Museums in line of fire ahead of Polish election

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On 5 September Joanna Wasilewska, the longstanding director of the Asia and Pacific Museum in Warsaw, was dismissed from her post by the leadership of Masovian province, the region that includes the Polish capital. Sparking accusations of political interference, colleagues were quick to speak out in defence of Wasilewska, arguing that the museum, which dates to 1973, has lost a highly competent, modernising director whose decade in charge has seen numerous improvements, not least the opening of a permanent collection for the first time.

While Poland has become used to the dismissal of respected museum leaders in recent years, the international outcry over Wasilewska’s removal has been particularly pointed, with Steven Engelsman, the former director of the Weltmuseum Wien in Vienna, suggesting, “Poland has made itself into the pariah of the museum world”.

The controversy comes as Poland is in the middle of a heated election campaign, with the national ballot on 15 October set to determine the country’s next government. With the ruling Law and Justice party (PiS) seeking to win an unprecedented third successive term, its main opposition comes from the Civic Coalition, a political alliance fronted by Donald Tusk, the former prime minister and former president of the European Council.

The cultural community has often been at loggerheads with the right-wing PiS government, regarding both the handling of institutions and its hard-line, conservative approach to wider issues such as LGBTQ rights and abortion. One thing that stands out about the Wasilewska case, however, is that her dismissal was orchestrated by opposition politicians in the regional authority.

A petition organised in defence of Wasilewska notes that her case is “all the more disconcerting given that this time the actions have been undertaken by the politicians of the Polish People’s Party and the Civic Platform, parties that have frequently expressed their opposition and indignation against similar doings of the ruling party”.

Making a similar argument, a letter released by the Polish branch of the International Council of Museums (Icom) notes: “Once again, we are watching the infamous appropriation of public space by party coteries and arrangements, all the more acute because it is coming out of an environment that calls itself the ‘democratic opposition’.”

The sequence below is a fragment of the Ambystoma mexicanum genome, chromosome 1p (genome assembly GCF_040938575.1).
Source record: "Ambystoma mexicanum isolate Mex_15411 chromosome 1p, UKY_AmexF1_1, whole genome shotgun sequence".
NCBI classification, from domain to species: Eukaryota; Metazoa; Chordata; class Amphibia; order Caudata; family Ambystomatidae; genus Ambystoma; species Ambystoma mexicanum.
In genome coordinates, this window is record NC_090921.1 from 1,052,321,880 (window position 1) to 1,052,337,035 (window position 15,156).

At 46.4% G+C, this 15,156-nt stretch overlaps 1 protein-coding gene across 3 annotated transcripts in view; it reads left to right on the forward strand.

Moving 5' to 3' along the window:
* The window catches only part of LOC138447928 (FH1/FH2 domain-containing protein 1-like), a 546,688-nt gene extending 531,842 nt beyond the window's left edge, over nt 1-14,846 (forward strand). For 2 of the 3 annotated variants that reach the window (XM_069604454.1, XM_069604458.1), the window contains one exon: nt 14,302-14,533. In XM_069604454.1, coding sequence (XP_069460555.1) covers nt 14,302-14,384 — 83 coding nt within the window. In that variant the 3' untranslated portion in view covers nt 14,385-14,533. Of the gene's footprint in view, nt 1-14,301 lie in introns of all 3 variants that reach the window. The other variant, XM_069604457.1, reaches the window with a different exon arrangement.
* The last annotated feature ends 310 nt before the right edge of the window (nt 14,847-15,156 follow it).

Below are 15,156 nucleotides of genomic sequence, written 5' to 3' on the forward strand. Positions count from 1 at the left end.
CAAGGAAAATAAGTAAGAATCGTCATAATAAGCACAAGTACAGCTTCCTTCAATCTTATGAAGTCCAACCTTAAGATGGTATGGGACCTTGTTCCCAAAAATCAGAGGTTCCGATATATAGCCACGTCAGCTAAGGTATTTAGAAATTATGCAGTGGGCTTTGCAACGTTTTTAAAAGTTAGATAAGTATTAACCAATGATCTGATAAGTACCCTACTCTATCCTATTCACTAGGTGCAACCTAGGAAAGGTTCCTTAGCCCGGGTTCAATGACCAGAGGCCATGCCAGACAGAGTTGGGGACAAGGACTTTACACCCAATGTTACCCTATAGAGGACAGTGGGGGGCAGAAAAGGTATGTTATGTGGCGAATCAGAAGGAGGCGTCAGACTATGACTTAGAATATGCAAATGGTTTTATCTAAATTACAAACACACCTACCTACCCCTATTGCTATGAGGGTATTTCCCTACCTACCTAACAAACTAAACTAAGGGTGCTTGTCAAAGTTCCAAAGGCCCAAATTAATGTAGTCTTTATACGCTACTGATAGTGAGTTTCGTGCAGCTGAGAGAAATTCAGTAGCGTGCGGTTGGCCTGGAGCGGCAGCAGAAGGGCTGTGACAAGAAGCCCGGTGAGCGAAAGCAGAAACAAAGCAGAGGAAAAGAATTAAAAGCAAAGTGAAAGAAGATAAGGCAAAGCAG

Jack Lohman, a former director of the Museum of London and current chairman of Poland’s National Institute for Museums, says the country’s mode of cultural governance is “not a new system invented by the current government but one that forms part of the DNA of cultural operations in Poland. We often think our British arms-length system is the only one worth following, where culture is supposedly totally independent, but the fact is that this system has no immediate history in Poland.”

Even so, many in Poland’s cultural sector have decided that the current system is not fit for purpose. The director of Icom Poland, Piotr Rypson, says the organisation is working on proposals for a “law on museums” that would establish “buffer bodies” at bigger institutions. He argues that such protections are needed given the shift in cultural policy since PiS came to power in 2015, with “liberal parties” previously keeping a “healthy distance from culture production”.

Jarosław Suchan, who was dismissed in 2022 by Poland’s ministry of culture from his post as director of the Museum Sztuki in Łodz, says that, while politicians of all shades have exploited the system, “there is an important difference in this aspect between liberal-democratic parties and populist parties such as PiS”. Whereas Suchan sees PiS as attempting to “take full control over institutions to subordinate them to one ideological agenda”, he argues that “violations” by opposition parties, such as the “unjustified dismissal of directors”, tend more to be “incidental, dictated by local, often personal conflicts and interests, which, of course, does not make them any less reprehensible.”

Explaining the need for “formal and legal solutions that would limit the possibility of political interference”, Suchan adds, “We want to prompt solutions to the opposition parties, hoping that they will include them in their electoral programmes—if only to distinguish themselves from ‘undemocratic populists’. This would lead to a fundamental strengthening of the autonomy of institutions—provided, of course, that the opposition wins.”

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